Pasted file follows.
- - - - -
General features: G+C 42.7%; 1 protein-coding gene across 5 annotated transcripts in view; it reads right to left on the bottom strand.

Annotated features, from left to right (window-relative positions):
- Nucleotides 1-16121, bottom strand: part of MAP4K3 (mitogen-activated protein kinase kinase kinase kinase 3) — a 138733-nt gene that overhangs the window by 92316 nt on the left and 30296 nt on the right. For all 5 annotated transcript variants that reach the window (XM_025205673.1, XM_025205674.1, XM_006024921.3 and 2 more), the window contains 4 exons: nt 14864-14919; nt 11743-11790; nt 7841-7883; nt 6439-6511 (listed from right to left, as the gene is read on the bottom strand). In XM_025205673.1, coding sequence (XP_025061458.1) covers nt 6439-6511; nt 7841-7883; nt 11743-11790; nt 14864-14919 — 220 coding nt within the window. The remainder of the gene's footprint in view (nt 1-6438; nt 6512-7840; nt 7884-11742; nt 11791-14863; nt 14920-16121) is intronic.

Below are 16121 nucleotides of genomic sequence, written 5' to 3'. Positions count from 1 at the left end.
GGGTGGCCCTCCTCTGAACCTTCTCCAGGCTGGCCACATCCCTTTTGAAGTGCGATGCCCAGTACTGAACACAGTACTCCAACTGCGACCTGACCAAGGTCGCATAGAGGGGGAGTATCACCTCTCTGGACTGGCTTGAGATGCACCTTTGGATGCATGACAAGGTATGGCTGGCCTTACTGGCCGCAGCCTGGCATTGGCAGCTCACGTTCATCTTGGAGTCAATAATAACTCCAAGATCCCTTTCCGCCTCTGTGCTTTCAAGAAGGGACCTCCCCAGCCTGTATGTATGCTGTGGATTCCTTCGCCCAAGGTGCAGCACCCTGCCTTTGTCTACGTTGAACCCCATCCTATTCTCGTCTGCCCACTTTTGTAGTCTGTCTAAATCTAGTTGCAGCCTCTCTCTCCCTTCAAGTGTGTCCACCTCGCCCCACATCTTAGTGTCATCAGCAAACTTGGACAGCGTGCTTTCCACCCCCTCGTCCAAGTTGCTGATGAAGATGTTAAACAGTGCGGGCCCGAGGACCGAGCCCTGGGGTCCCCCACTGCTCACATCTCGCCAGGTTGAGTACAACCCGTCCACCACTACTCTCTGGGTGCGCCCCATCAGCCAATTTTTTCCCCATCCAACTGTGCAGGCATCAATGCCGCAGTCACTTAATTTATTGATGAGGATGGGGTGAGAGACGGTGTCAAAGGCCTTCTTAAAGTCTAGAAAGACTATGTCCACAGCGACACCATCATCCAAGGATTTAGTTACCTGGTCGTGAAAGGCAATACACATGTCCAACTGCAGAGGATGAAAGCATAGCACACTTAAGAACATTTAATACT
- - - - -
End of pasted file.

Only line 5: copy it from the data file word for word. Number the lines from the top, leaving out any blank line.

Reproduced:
GGGTGGCCCTCCTCTGAACCTTCTCCAGGCTGGCCACATCCCTTTTGAAGTGCGATGCCCAGTACTGAACACAGTACTCCAACTGCGACCTGACCAAGGTCGCATAGAGGGGGAGTATCACCTCTCTGGACTGGCTTGAGATGCACCTTTGGATGCATGACAAGGTATGGCTGGCCTTACTGGCCGCAGCCTGGCATTGGCAGCTCACGTTCATCTTGGAGTCAATAATAACTCCAAGATCCCTTTCCGCCTCTGTGCTTTCAAGAAGGGACCTCCCCAGCCTGTATGTATGCTGTGGATTCCTTCGCCCAAGGTGCAGCACCCTGCCTTTGTCTACGTTGAACCCCATCCTATTCTCGTCTGCCCACTTTTGTAGTCTGTCTAAATCTAGTTGCAGCCTCTCTCTCCCTTCAAGTGTGTCCACCTCGCCCCACATCTTAGTGTCATCAGCAAACTTGGACAGCGTGCTTTCCACCCCCTCGTCCAAGTTGCTGATGAAGATGTTAAACAGTGCGGGCCCGAGGACCGAGCCCTGGGGTCCCCCACTGCTCACATCTCGCCAGGTTGAGTACAACCCGTCCACCACTACTCTCTGGGTGCGCCCCATCAGCCAATTTTTTCCCCATCCAACTGTGCAGGCATCAATGCCGCAGTCACTTAATTTATTGATGAGGATGGGGTGAGAGACGGTGTCAAAGGCCTTCTTAAAGTCTAGAAAGACTATGTCCACAGCGACACCATCATCCAAGGATTTAGTTACCTGGTCGTGAAAGGCAATACACATGTCCAACTGCAGAGGATGAAAGCATAGCACACTTAAGAACATTTAATACT